The head of Iran’s judiciary cautioned the Iranian media about coverage of economic corruption cases, in particular warning against publishing the names of ministers affiliated with the administration of President Mahmoud Ahmadinejad, and said that the prosecutor’s office had been given orders to press charges against any outlet that commits an illegal act during its coverage of the corruption cases.
“Some in the media and some officials have started to say that corruption is everywhere,” said Ayatollah Sadegh Larijani Oct. 12. “This is contrary to reality. That newspapers reinforce this is a mistake, and it leads to hopelessness among the people, and this issue is a national security issue.”
Using a pejorative to describe Reformist media, Larijani said, “The chain newspapers print the names of individuals from cases that are still with the prosecutors and write in their headlines that some ministers were caught up in this case.”
He said that information on open cases should not be published early and warned, “I gave the prosecutor’s office orders to monitor these media and to not give up on whatever is against the law and even to issue a summons if necessary.”
Larijani’s comments were aimed at the media coverage of statements made by judicial spokesman Gholam-Hossein Mohseni-Ejei on Oct. 6. While discussing the corruption case of billionaire Babak Zanjani, who had been tasked with helping Iran evade sanctions by discretely selling its oil, Mohseni-Ejei said, “In this case, the names of three ministers from the previous administration and the head of the central bank were presented and in regard to these four individuals, research was conducted.”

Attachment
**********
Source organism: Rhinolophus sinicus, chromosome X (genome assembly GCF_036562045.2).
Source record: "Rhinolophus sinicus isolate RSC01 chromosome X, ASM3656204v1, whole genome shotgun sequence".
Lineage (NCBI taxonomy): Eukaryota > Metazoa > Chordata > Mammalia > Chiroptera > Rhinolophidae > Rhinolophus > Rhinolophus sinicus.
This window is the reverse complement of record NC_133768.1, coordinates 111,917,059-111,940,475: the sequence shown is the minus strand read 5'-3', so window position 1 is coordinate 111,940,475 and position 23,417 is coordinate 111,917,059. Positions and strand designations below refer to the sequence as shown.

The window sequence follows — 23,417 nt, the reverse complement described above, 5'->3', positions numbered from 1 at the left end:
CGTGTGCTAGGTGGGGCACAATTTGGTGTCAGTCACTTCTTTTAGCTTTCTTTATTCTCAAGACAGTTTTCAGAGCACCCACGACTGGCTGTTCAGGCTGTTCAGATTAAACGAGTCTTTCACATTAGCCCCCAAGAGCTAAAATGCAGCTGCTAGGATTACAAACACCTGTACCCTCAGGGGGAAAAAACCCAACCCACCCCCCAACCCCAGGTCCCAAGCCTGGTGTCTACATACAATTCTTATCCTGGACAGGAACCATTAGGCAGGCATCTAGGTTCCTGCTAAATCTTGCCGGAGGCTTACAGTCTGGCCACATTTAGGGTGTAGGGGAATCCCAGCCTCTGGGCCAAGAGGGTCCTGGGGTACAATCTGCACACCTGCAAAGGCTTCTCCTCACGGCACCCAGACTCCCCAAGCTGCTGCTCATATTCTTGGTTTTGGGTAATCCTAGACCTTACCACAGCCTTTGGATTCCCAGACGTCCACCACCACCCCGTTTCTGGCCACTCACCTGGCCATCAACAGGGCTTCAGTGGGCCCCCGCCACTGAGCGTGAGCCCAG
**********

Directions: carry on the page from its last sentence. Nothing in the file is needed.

These comments made the front page of a number of Reformist newspapers, many of which had been under intense pressure during the Ahmadinejad administration, particularly from Culture Minister Mohammad Hosseini.
Conservative website Mashregh News took this opportunity to attack the Reformist press for its coverage of Mohseni-Ejei’s statements. It reported, “Based on the daily observations of the for-hire Reformist chain media, Mashregh became aware of a coordinated cooperation by these media.”
In its article, headlined, “Which media was Larijani warning?” Mashregh published screenshots of the front pages of six Reformist newspapers that ran the corruption case and the ministers implicated as their top stories. The article claimed that these outlets, all of which support the administration of President Hassan Rouhani, ignore other cases of corruption and give special coverage to these because they involve Ahmadinejad’s administration. Mashregh’s outrage, however, bypassed its own coverage. The news organization not only published the comments by Mohseni-Ejei on Oct. 6 but also featured them in a top headline.
In response to Larijani’s comments, well known editor and translator Khashayar Dayhimi wrote a very harsh letter to Larijani entitled “A lawless country.” He wrote that when the corruption case involving Ahmadinejad’s vice president becomes known to everyone, a case he called “one of thousands,” then the media can’t be accused of making the corruption seem bigger than it really is. In regard to Larijani’s comments about people becoming “hopeless” about the situation, he wrote, “The people have already made their judgments and they will do so again.”
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